Larsen’s Beach, which you may also see referred to as Lepeuli or Kaakeaniu Beach, is one of the more out-of-the-way seashores along Kauai’s northeastern coast. A bit less straightforward to reach than it once was thanks to some private-property issues, the beach is wonderful for walking, picnicking, sunbathing, and sunrise-watching, while conditions aren’t friendly for swimming and somewhat limited for snorkeling.
Set between Kulikoa Point to the northwest and Moloaa Bay to the southeast, Larsen’s Beach is named for L. Daniel Larsen, once the manager of the Kilauea Sugar Plantation. Locals have long used Larsen’s Beach to harvest edible seaweed, limu, from its fringing reef. Many tourists, meanwhile, are unaware of this pretty beachfront or turned off by the mildly complicated access.
That access comes via a dirt road off the Kuhio Highway marked by a “Beach Access” sign west of Moloaa Road. Just shy of a mile, this track leads to a small parking area. The original access path for Larsen’s Beach, easy and gentle, has been fenced off by the private landowner, to the consternation of many longtime users of this place. You can still reach Larsen’s Beach by foot, but the current trail is a steeper, rougher affair negotiating a cliffy slope.
The lengthy beach, flanked by greenery on one side and reef-ruffled surf on the other, is a stunner. You’ll rarely find Larsen’s Beach terribly crowded, and even when you are sharing it with some other folks, it’s easy to find your own shady hangouts with plenty of elbow room.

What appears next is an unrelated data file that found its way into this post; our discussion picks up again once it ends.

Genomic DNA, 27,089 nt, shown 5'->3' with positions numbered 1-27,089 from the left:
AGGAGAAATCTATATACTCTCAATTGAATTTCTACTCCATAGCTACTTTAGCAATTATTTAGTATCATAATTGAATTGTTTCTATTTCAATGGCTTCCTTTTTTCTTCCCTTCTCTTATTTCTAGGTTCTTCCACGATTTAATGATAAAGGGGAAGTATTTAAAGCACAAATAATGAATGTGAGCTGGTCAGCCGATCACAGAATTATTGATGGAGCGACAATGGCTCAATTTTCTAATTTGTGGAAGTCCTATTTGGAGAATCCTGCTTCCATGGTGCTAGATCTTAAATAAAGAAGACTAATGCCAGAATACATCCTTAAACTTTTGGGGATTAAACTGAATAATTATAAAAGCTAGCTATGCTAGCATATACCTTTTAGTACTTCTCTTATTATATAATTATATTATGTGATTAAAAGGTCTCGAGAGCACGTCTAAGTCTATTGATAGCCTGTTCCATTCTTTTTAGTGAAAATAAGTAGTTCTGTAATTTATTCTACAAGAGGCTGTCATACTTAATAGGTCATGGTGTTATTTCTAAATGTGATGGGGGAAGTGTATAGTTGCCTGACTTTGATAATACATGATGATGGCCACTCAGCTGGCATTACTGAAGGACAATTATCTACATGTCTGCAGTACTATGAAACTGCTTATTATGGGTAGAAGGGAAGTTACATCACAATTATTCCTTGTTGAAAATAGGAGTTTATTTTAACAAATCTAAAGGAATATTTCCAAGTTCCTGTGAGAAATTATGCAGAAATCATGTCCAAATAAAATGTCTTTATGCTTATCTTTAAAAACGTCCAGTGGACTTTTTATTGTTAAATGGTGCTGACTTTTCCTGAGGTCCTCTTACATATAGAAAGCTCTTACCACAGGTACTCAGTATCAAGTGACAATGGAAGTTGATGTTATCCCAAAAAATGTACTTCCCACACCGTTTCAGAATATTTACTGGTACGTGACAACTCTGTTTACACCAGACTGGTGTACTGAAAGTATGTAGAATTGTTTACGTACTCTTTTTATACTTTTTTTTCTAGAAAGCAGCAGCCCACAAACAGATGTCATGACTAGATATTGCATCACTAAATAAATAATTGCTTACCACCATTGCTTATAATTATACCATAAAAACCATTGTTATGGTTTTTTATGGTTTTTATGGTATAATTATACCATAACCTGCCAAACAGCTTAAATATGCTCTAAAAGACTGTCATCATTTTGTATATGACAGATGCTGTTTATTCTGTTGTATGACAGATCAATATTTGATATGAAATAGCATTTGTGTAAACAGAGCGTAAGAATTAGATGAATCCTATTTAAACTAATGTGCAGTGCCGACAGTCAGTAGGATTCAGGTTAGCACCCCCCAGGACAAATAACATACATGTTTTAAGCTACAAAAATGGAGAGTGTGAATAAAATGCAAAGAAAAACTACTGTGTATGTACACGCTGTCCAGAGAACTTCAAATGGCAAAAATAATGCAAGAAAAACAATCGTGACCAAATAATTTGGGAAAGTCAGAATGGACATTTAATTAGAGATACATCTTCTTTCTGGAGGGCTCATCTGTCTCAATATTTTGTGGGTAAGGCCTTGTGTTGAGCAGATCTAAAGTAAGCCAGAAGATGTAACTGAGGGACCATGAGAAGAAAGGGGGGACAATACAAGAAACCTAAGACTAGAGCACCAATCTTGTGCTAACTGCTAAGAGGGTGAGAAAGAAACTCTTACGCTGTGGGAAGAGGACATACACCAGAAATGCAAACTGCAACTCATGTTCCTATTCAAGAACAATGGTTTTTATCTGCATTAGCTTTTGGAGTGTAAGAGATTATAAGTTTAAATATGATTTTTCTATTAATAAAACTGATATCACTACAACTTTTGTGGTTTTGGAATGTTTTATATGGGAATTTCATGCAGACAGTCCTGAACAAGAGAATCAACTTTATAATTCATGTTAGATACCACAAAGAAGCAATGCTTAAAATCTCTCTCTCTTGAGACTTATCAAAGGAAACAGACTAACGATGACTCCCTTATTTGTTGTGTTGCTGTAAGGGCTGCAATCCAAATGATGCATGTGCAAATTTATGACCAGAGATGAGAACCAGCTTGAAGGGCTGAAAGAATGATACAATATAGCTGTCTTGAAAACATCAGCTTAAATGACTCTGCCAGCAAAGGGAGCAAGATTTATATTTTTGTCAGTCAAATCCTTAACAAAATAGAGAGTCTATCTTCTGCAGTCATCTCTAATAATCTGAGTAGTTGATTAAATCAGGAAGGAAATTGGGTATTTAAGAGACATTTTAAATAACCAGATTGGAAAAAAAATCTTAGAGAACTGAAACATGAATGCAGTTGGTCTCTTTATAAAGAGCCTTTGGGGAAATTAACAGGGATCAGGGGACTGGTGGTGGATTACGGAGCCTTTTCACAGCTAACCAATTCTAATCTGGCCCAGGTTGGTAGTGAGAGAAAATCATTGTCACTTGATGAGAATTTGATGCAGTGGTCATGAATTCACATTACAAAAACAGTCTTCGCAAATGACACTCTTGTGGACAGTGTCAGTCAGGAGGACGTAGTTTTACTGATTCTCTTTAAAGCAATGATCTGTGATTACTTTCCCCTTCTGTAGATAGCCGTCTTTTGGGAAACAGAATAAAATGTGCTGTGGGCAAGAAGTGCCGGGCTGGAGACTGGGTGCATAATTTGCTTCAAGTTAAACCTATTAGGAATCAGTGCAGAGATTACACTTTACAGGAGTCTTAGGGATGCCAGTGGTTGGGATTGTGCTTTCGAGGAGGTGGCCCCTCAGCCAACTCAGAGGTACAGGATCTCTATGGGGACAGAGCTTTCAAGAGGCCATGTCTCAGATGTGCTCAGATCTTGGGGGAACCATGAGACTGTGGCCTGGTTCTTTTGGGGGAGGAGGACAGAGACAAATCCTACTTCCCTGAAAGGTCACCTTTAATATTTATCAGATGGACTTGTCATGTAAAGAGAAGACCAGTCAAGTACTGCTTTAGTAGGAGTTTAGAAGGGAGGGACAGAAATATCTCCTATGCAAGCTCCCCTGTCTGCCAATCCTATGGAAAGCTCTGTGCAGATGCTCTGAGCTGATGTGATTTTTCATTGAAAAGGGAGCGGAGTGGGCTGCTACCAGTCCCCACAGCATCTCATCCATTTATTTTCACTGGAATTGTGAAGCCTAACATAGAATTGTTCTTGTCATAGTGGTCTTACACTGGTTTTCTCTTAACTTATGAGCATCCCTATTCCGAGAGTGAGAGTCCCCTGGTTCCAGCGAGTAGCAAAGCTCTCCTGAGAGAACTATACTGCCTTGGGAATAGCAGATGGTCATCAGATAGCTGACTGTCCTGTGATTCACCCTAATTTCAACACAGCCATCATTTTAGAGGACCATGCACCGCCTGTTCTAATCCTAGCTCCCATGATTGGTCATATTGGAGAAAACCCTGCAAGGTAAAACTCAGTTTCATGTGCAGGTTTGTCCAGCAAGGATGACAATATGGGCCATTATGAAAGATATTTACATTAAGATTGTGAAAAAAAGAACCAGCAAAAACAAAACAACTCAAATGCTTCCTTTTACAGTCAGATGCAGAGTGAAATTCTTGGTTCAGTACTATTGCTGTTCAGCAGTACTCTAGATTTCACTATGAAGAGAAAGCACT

Larsen’s Beach is one of a number on Kauai that, all things considered, are best enjoyed from the sand itself. The waters here are on the shallow and rocky side for swimming, and furthermore, there are some dangerous currents—including the notorious rips of the Pakala Channel. This breach in the reef lies near the outcrop called Pakala Point that essentially divides Larsen’s Beach in half, and waters surge offshore through it.
These and other treacherous flows aren’t always visually apparent from shore. That, coupled with the fact that there aren’t any lifeguards here and the general remoteness of the oceanfront, makes Larsen’s Beach one of the more notorious on Kauai: There have been quite a few drownings here, so don’t take chances.
Snorkeling is a bit more feasible, so long as you stay away from the vicinity of the Pakala Channel and seek out the more protected nearshore spots. But the high, roiled surf of winter is best avoided.
But hanging out on this quiet beach, which feels worlds away from the more thronged shores of Kauai, is worth it even if you steer clear of the water. And early birds will appreciate the knockout sunrises that can be relished from this northeasterly vantage!
-A heads-up for the more prudish: Some visitors treat Larsen’s as a nude beach, so be prepared to see a bit more skin than you’d prefer.
-Hawaiian monk seals often haul out at Larsen’s Beach, surely appreciating the relative peace and quiet. Don’t approach these endangered marine mammals (found nowhere else but the Hawaiian archipelago)—enjoy them from a distance so you’re not stressing them out.